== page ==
Many business owners are notoriously pushed for time, often taking on a multitude of tasks and duties. Dependant on size, this can include running the marketing department, organising logistics, and ensuring the best customer service is being delivered, all at the same time. Unsurprisingly, with so many different facets of a company to be managing, payments processing is not always at the forefront of merchants’ minds. But the fact is it should be, as optimising payments is an essential component in many aspects of the business journey and it should not be overlooked.
By optimising payments, you have the power to create a profoundly positive effect on the user experience (UX), transaction conversion, and provide merchants with crucial data to improve their operations. What’s more it can also enable merchants to monitor their costs efficiently, if they work with the most competitive acquirer for each payment method used by consumers.
Ignoring payments optimisation risks not only alienating and losing customers but also inefficient management of their costs by missing important savings on acquiring fees.
Transit systems across the globe are having to adapt and embrace a new normal. Previously, a physical ticket would have been purchased using cash from a manned kiosk but nowadays, it is a very different story. Technological advancements, alongside open payments, have unlocked new possibilities across multiple industries. Furthermore, travellers are expecting more as part of their basic service.
The move towards a cashless society is quickly gathering pace. Cards and alternative payment methods (APMs) are now the norm, and the ways in which these changes are affecting transit systems are far reaching. With that said, I’ll explore the payment trends, the key benefits of these developments and what travel operators need to know.
The days of the physical loyalty card are long gone. People’s shopping habits have evolved, from selecting from an array of cards in a wallet or purse, to now tapping their watch or phone to a terminal and in a matter of seconds a transaction is made. Today’s consumer is so accustomed to quick and easy mobile payments.
Merchants are doing a good job at keeping up when it comes to payment preferences, but many are overlooking the benefits that virtual loyalty schemes can provide. Physical loyalty cards are cumbersome when you have everything else on one device, so they often end up left at home. This leaves customers missing out on great deals, and merchants losing a prime opportunity to reinforce brand loyalty and collect vital customer data.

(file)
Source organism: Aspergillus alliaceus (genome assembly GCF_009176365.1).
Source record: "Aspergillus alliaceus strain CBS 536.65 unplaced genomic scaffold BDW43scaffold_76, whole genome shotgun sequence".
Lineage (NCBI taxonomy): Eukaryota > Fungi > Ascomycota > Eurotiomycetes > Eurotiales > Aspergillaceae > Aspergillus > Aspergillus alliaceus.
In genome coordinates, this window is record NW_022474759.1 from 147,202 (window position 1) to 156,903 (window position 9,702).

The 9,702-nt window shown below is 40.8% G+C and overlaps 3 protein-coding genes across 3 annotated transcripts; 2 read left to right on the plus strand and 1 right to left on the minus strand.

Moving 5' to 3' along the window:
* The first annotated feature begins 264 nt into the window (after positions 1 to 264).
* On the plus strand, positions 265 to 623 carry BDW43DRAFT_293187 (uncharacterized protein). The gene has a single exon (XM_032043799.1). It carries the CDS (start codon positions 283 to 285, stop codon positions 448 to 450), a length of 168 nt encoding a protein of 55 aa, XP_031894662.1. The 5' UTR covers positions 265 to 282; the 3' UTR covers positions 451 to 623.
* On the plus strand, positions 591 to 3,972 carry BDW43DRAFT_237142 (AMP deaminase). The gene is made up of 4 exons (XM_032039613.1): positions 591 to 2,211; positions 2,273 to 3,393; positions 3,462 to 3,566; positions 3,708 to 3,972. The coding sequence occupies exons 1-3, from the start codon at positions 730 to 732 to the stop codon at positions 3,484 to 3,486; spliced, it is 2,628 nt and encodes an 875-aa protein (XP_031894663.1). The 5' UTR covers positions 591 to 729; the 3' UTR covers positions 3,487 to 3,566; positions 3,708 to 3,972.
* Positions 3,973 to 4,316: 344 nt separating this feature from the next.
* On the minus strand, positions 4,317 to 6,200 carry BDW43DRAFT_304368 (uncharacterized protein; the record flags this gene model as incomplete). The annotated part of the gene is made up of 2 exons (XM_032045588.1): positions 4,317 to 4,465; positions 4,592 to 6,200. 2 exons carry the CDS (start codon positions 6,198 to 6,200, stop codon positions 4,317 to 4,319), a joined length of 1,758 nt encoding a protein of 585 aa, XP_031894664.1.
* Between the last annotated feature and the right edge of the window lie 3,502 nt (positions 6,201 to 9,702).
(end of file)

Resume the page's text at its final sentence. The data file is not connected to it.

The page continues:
Furthermore, 75% of shoppers have confirmed they would engage with such schemes if they were available on their smartphone – a huge margin retailers are missing out on if they don’t have an appropriate system. However, there is technology available to make this happen quickly and easily.
During the COVID-19 pandemic, the demand for digital goods and services has exploded as businesses have been forced online and customers have been shopping safely from home. Most of us experienced a much higher number of video calls that replaced face to face interaction, even birthday parties and weddings ceremonies were done via video these days. The digital conference tool Zoom experienced a huge spike in use on a single day in April, with 300 million people using its services.
Consequently, digital businesses are now reaching a critical mass, with demand coming in from new demographics and geographies, while payments are playing a critical role, enabling them to open up new markets and optimize the potential from existing customers.
So, in this blog I’ll explain the key areas for digital companies to consider, and how to reach what we call ‘peak payments conversion’.
With online shopping and deliveries making the retail experience more convenient, consumers are becoming increasingly happy to shop cross-border. Essentially, there are less barriers to them doing so, and being able to spread their search across countries means that they have a wider range of options when it comes to their purchases.
This is good news for retailers, because it means that their customer base is no longer restricted to one area. They may find that customers are more frequently ordering overseas, meaning that their products are reaching more people and creating a demand across the globe.
However, while cross-border purchases can present a whole host of opportunities for retailers, many don’t know how to cash in on these as they don’t have the right systems in place to process payments from far and wide. What’s more, cross-border payments can present a lot of new costs and overheads which can make businesses unsure if cross-border payments are an opportunity worth pursuing.
So, here are a few ways to make sure you’re making the most of cross-border opportunities.